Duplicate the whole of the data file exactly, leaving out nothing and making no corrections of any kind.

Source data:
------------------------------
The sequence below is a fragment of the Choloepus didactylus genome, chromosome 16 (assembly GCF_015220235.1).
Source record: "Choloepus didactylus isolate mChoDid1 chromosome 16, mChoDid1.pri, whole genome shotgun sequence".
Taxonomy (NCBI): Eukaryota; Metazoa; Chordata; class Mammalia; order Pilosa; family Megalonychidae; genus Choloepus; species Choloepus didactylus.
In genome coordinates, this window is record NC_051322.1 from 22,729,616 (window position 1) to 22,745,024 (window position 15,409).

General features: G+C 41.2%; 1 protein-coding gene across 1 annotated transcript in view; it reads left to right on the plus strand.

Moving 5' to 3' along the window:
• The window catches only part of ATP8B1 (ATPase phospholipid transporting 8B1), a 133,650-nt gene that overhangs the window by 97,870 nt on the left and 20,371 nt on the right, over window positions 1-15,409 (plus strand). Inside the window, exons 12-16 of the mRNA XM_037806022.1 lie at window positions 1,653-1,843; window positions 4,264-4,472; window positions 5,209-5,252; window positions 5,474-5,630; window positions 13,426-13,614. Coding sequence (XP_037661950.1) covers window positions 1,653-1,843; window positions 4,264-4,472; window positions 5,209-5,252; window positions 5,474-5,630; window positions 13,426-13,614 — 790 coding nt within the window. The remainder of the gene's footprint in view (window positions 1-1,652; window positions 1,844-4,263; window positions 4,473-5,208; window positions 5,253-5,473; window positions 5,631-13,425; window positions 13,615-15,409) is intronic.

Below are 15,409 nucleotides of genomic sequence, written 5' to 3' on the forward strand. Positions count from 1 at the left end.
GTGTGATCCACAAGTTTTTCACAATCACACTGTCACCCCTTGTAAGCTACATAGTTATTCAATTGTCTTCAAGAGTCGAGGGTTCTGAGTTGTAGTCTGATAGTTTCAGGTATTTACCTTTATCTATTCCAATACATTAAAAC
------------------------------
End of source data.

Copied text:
The sequence below is a fragment of the Choloepus didactylus genome, chromosome 16 (assembly GCF_015220235.1).
Source record: "Choloepus didactylus isolate mChoDid1 chromosome 16, mChoDid1.pri, whole genome shotgun sequence".
Taxonomy (NCBI): Eukaryota; Metazoa; Chordata; class Mammalia; order Pilosa; family Megalonychidae; genus Choloepus; species Choloepus didactylus.
In genome coordinates, this window is record NC_051322.1 from 22,729,616 (window position 1) to 22,745,024 (window position 15,409).

General features: G+C 41.2%; 1 protein-coding gene across 1 annotated transcript in view; it reads left to right on the plus strand.

Moving 5' to 3' along the window:
• The window catches only part of ATP8B1 (ATPase phospholipid transporting 8B1), a 133,650-nt gene that overhangs the window by 97,870 nt on the left and 20,371 nt on the right, over window positions 1-15,409 (plus strand). Inside the window, exons 12-16 of the mRNA XM_037806022.1 lie at window positions 1,653-1,843; window positions 4,264-4,472; window positions 5,209-5,252; window positions 5,474-5,630; window positions 13,426-13,614. Coding sequence (XP_037661950.1) covers window positions 1,653-1,843; window positions 4,264-4,472; window positions 5,209-5,252; window positions 5,474-5,630; window positions 13,426-13,614 — 790 coding nt within the window. The remainder of the gene's footprint in view (window positions 1-1,652; window positions 1,844-4,263; window positions 4,473-5,208; window positions 5,253-5,473; window positions 5,631-13,425; window positions 13,615-15,409) is intronic.

Below are 15,409 nucleotides of genomic sequence, written 5' to 3' on the forward strand. Positions count from 1 at the left end.
GTGTGATCCACAAGTTTTTCACAATCACACTGTCACCCCTTGTAAGCTACATAGTTATTCAATTGTCTTCAAGAGTCGAGGGTTCTGAGTTGTAGTCTGATAGTTTCAGGTATTTACCTTTATCTATTCCAATACATTAAAAC